“Lost” Undecipherable Letter from David Livingstone Revealed for First Time

Teresa Neumann

Letter reveals the great missionary’s humanity and anti-slavery zeal while stranded as a "virtual prisoner" in the heart of the Congo.

Lost Letter(United Kingdom)—The BBC reports that the contents of an "indecipherable" letter written in 1871 from Bambarre in the Congo by the great Scots explorer and missionary David Livingstone have been revealed for the first time by researchers at the University of London. Until now, the Letter from Bambarre had been impossible to decipher because the iron gall ink used in the writing had faded so badly, but thanks to the use of spectral imaging, the text is now readable.

Livingstone hated the slave trade, as noted in his letter, but he also reveals details of his poor health. He suffered greatly from a variety of diseases while he was "stranded as a virtual prisoner" in the Congo, including dysentery, pneumonia and "horrific" tropical ulcers on his feet and legs. He had been searching for the source of the Nile River.

According to the report, the unveiling of the letter’s content marks the start of a major project looking at Livingstone’s final diary from 1870-71 which has never been published in its original, unabridged form. The report also notes that Livingstone’s letter "includes some of his thoughts on the ‘awful traffic’" of the slave trade, which he said could be ‘congenial only to the Devil and his angels.’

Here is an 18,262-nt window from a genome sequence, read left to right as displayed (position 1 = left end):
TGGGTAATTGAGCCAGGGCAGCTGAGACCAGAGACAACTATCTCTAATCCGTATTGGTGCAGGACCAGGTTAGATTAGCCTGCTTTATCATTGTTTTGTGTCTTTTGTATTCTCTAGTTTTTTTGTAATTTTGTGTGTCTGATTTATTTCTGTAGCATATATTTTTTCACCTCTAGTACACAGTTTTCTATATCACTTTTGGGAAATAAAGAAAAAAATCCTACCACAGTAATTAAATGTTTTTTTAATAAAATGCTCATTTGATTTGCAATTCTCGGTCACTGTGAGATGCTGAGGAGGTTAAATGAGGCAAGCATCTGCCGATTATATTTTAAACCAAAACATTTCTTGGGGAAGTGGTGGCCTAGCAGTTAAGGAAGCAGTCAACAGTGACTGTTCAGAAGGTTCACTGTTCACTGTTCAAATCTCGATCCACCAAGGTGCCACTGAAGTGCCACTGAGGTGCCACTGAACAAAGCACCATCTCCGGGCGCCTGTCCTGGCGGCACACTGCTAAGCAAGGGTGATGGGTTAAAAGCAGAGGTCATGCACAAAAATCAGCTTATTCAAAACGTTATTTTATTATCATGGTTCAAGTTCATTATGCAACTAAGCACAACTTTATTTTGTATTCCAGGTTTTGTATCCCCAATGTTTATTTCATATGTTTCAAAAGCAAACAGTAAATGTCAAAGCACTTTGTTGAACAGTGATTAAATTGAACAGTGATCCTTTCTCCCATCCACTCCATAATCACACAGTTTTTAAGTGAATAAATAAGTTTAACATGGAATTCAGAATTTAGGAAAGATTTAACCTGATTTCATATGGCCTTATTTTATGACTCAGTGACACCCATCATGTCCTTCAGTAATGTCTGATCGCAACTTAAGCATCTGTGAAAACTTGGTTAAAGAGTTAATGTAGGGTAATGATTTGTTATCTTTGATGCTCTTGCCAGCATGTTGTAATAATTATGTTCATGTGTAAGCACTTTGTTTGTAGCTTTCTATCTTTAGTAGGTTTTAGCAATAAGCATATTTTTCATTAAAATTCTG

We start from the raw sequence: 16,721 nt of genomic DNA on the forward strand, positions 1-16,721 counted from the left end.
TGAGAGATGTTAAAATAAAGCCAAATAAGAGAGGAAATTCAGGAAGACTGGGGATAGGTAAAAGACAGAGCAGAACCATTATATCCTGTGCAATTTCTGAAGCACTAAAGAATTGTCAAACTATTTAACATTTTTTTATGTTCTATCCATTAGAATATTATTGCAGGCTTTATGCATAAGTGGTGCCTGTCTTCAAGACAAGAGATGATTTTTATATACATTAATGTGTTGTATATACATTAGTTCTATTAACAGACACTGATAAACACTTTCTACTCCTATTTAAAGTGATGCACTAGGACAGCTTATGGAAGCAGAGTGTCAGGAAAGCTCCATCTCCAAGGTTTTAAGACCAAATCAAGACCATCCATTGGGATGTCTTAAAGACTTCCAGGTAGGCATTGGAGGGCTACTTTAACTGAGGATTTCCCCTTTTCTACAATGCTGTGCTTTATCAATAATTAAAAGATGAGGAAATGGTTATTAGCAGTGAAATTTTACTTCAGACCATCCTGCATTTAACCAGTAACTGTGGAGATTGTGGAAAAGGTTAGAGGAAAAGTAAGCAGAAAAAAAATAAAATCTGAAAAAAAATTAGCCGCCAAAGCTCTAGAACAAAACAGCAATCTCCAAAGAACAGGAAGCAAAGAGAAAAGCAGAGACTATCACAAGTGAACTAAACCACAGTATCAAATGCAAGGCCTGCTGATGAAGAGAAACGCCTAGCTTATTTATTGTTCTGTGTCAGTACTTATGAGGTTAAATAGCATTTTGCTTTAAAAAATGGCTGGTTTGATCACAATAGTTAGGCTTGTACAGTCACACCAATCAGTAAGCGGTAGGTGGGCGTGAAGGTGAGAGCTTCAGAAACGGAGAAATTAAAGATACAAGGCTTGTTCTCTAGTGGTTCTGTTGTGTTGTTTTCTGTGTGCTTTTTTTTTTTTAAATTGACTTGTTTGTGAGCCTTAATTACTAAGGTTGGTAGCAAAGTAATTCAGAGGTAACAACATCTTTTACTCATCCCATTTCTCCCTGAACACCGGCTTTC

"If our statesmen stop the frightful waste of human life in this region and mitigate the vast amount of human woe that accompanies it they will do good on the large scale and cause joy in Heaven," he wrote.

The prospects for commerce and Christianity in the African interior, and details of the lakes and rivers of Central Africa are also reportedly included in the letter.


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2 comments for ““Lost” Undecipherable Letter from David Livingstone Revealed for First Time

    October 17, 2010 at 6:38 pm

    I believe Love and compassion are the most important values of Christians

  2. Mukusu Christopher
    January 26, 2012 at 7:30 pm

    David,you had a human heart||| You opened the eyes of many to the evil of the slave trade and its serfering. Many small bodied people perished on the way to the destinations of the traders. That explains the strong and well developed bodies of our present brothers nnd sisters in America and Uk. It was servival for the fitest.

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